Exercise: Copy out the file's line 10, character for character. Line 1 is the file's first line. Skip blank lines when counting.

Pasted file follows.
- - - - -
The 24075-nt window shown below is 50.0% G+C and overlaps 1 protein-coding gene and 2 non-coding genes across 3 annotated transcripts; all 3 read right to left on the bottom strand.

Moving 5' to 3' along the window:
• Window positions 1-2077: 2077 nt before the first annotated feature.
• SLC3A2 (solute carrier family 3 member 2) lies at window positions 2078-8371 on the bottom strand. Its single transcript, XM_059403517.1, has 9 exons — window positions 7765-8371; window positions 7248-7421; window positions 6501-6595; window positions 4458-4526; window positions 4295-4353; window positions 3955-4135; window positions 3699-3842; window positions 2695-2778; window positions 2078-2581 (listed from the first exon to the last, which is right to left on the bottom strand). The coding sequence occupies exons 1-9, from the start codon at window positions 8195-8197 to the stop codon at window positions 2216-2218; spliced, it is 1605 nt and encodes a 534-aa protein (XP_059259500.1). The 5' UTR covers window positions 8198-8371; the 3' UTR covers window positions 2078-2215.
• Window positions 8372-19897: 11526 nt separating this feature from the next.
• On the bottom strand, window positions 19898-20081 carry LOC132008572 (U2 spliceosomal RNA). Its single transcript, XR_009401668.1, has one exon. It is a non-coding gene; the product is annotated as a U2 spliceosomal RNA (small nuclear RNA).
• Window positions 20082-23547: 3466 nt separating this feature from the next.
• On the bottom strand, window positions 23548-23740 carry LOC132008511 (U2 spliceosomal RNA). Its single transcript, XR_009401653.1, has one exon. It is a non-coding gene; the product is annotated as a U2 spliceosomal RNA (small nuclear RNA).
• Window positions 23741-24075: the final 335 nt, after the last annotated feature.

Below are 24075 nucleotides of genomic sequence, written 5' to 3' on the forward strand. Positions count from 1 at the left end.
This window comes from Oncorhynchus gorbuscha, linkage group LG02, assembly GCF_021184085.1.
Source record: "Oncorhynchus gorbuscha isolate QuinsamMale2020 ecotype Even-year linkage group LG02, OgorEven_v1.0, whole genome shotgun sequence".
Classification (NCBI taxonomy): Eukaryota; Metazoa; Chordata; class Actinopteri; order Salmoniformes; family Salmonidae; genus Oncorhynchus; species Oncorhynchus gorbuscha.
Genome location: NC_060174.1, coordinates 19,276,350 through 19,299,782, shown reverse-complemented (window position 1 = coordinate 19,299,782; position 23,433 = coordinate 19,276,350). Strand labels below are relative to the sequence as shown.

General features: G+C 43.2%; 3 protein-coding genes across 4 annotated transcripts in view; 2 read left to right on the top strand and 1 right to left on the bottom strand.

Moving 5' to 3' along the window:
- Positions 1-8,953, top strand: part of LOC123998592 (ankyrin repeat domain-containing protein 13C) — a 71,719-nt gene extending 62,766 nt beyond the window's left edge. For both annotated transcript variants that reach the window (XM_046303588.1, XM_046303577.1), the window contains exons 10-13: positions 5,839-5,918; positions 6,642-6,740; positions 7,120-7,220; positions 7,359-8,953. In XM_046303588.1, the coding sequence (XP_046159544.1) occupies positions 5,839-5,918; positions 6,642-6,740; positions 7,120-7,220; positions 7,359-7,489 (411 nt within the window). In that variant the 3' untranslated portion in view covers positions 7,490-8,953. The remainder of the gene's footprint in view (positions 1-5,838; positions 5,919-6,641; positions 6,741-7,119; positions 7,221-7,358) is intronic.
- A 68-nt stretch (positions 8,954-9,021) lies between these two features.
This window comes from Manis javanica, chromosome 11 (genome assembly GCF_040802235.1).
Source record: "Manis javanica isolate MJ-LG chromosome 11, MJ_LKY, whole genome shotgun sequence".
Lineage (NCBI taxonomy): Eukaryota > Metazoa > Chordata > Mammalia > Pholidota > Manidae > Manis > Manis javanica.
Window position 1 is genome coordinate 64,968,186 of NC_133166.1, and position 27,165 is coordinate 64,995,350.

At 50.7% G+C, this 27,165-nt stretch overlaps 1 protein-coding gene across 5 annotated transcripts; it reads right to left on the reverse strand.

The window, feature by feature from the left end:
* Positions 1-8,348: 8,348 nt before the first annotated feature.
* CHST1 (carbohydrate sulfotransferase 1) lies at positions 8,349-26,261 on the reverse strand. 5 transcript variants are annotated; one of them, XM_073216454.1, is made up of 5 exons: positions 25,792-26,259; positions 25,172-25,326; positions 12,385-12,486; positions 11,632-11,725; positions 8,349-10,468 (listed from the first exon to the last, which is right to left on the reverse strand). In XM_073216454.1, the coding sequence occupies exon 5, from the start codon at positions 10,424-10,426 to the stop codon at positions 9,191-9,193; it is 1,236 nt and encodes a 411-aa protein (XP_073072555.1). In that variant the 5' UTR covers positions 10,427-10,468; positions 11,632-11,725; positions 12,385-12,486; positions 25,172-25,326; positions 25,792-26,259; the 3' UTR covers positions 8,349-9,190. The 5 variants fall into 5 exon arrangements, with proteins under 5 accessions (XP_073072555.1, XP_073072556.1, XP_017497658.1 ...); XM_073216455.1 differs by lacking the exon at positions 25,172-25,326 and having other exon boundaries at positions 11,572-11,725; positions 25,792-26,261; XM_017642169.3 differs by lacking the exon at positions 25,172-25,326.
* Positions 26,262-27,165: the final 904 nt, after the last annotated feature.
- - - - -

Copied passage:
Below are 24075 nucleotides of genomic sequence, written 5' to 3' on the forward strand. Positions count from 1 at the left end.